And the chemical angle?

Here’s a summary of my hair care products.

  • Water – H2O with whatever mineral particles are in our tap water
  • Rhassoul clay – a mix of SiO2 (Silica), Al (Aluminium), Fe (Iron), Na (Sodium), Mg (Magnesium) and Ca (Calcium)
  • Cider Vinegar – CH3COOH (Acetic acid) and H2O (water)

These products contain natural compounds, have undergone minimal processing – actually the tap water is probably the most processed product in my routine – and are as natural as they can be. They are not, however, chemical-free because nothing tangible in this world is. We are made of chemicals, after all DNA (the building blocks of life) is a molecule! Everything we eat, use, touch… is comprised of chemical compounds so advertising any product or concoction as chemical-free is misleading.

As a copywriter I know the importance of a good headline. I also know that many articles about ‘chemical-free’ alternatives to mass produced or petroleum derived products are incredibly well-intentioned. However, I’m not sure that such over-simplification serve us particularly well.

In my mind, the best way to equip ourselves against the relentless power of advertisers trying to tempt us with yet another unnecessary product is to develop an enquiring mind and the habit of quizzing labels. I’m not suggesting that we should all become chemists**. However, picking up the basics so we can distinguish natural products from highly processed ones or naturally occurring plant ingredients from fossil fuel derivatives will serve us well in our bathrooms, kitchens, wardrobes, gardens…

***

* To date I have been buying cider vinegar but inspired by my friend Jackie, I’m going to try my hand at fermenting my own.

** Apart from some basic chemistry at school years ago, my understanding of chemistry comes from cooking, gardening, pottery and scouring labels with my well-thumbed Oxford Dictionary of Chemistry.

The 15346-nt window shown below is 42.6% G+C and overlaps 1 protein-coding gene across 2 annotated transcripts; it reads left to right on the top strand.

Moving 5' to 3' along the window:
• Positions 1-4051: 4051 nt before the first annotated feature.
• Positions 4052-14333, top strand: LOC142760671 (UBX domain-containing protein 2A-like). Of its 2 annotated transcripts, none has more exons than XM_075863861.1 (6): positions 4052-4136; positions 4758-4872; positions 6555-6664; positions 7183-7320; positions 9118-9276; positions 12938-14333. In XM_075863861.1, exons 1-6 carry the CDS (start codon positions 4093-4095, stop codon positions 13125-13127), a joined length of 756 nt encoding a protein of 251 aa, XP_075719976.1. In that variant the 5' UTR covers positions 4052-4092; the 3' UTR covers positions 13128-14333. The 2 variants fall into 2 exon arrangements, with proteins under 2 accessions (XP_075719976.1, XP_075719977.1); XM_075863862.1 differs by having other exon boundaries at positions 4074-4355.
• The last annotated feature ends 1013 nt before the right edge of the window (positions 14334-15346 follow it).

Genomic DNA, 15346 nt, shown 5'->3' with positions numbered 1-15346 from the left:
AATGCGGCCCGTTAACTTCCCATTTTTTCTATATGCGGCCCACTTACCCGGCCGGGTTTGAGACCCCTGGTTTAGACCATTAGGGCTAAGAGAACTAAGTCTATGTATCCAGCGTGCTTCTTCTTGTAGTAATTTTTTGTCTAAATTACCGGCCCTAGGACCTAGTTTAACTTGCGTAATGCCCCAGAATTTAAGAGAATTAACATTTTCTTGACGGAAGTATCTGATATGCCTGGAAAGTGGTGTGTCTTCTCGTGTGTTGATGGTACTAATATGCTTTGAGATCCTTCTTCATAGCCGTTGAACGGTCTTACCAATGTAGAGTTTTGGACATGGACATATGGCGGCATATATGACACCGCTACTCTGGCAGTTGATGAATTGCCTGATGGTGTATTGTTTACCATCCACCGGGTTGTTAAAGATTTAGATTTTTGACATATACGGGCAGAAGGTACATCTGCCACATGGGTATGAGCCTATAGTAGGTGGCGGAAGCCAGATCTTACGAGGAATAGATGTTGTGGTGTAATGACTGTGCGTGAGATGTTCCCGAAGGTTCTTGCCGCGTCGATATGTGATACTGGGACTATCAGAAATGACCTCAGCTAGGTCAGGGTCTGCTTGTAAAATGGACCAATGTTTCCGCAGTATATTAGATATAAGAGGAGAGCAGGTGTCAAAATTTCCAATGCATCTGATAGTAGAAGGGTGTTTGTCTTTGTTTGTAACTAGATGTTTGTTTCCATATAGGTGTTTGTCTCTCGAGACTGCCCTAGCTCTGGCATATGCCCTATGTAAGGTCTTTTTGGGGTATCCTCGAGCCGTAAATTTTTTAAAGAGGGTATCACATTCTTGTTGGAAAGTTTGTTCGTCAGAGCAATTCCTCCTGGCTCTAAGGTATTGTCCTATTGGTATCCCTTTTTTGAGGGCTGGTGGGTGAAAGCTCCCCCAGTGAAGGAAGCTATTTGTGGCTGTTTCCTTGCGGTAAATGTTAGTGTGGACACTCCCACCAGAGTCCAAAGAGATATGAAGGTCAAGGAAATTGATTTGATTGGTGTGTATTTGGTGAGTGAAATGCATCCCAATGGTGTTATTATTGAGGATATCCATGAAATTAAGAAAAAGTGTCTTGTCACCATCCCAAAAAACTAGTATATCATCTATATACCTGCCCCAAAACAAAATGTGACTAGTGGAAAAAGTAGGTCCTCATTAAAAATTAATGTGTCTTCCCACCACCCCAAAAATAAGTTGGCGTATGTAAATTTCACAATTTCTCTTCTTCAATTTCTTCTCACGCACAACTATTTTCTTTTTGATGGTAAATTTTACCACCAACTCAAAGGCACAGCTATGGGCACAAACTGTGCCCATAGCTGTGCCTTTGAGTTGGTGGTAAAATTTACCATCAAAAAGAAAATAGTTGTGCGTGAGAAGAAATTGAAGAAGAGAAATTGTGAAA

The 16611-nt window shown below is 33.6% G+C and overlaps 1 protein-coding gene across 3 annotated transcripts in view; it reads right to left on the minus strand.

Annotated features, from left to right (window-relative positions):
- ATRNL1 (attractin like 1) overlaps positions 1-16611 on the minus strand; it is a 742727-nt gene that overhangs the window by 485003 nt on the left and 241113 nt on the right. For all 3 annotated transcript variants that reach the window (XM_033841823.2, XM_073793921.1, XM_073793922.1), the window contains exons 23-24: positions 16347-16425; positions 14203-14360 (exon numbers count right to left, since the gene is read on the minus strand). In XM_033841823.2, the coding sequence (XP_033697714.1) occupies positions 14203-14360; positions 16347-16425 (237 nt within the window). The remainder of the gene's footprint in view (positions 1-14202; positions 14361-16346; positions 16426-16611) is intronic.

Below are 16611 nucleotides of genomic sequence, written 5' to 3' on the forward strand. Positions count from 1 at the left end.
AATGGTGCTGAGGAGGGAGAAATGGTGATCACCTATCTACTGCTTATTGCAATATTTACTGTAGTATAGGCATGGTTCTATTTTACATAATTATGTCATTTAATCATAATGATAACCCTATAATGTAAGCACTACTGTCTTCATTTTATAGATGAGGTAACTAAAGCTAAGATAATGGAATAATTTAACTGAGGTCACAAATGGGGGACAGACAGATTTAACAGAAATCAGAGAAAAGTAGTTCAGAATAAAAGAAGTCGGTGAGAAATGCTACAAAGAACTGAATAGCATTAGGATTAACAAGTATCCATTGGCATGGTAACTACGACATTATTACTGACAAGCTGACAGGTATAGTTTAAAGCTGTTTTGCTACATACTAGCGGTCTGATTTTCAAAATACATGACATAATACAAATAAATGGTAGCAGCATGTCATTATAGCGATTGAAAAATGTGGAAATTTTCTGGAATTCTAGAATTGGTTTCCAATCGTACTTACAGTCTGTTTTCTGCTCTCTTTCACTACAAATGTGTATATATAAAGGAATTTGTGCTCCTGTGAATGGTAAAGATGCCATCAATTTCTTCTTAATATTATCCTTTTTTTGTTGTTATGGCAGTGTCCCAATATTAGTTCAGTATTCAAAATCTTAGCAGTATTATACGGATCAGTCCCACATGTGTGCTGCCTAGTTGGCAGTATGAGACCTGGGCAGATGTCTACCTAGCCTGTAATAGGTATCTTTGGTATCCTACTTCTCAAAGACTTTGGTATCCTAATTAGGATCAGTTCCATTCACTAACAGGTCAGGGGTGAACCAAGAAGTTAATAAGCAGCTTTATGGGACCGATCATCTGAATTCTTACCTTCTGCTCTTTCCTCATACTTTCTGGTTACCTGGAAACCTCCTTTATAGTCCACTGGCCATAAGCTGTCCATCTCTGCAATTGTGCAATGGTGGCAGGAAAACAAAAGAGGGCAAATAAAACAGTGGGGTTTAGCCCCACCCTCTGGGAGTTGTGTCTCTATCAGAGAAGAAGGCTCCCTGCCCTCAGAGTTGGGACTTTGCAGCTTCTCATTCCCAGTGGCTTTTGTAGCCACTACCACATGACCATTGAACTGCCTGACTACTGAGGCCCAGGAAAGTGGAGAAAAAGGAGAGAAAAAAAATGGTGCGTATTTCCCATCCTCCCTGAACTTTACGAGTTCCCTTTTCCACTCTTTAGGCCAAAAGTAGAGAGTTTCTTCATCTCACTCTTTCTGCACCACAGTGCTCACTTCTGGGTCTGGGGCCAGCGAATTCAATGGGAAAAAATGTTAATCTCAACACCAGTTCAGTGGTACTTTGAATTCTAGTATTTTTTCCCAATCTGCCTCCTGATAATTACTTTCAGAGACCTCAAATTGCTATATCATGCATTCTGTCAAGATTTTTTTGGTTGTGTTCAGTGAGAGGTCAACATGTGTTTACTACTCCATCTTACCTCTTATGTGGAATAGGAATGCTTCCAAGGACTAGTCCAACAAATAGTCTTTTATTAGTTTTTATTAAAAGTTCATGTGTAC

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4 comments
  • Jacqueline Manni January 20, 2015, 4:45 pm

    It’s so strange how hundreds of years of how we did things get completely overtaken by a new thing that came along less than 100 years ago. I too wash my hair once a week, and was raised to. When I was a teenager I saw my friends washing their hair every day so I though something was wrong with the way I did things, and started washing it more. My grandfather sat me down and told me in all seriousness that I should stop because he feared my hair would fall out (!) 🙂

    One of my little pet things is looking up when something we do all the time now was “invented” — shampoo, the sewing machine, deodorant, commercial bread in a plastic bag… It gives me a whole new perspective about what is “the way things are done” 🙂

    Reply
    • Meg and Gosia January 21, 2015, 10:17 pm

      Yes… demand creation has made so many things that are relatively recent essential, something that is so normal we don’t even question it. I understand that people need jobs and therefore a certain amount of ‘economic’ activity is necessary but talk about having sleep walked into working crazy hours to earn the money for stuff we never needed in the first place, and killing off our innate creativity in the process. Sheer madness!

      Reply
  • Rachelle Strauss January 27, 2015, 8:26 am

    Sounds like you’ve got your hair care regime sorted really well. I’m a huge fan of clay but I find after a year or two my hair feels the need for something else a bit more aggressive. I used to wash my hair daily – I was bought up that way, but when I had kids of my own I figured there had to be a better way. Through observing nature I changed our ways hugely and didn’t ‘wash’ my DD’s hair with anything other than water for about four years. People used to stop us in the street and comment on her beautiful skin and hair (I never told them of course!)

    Reply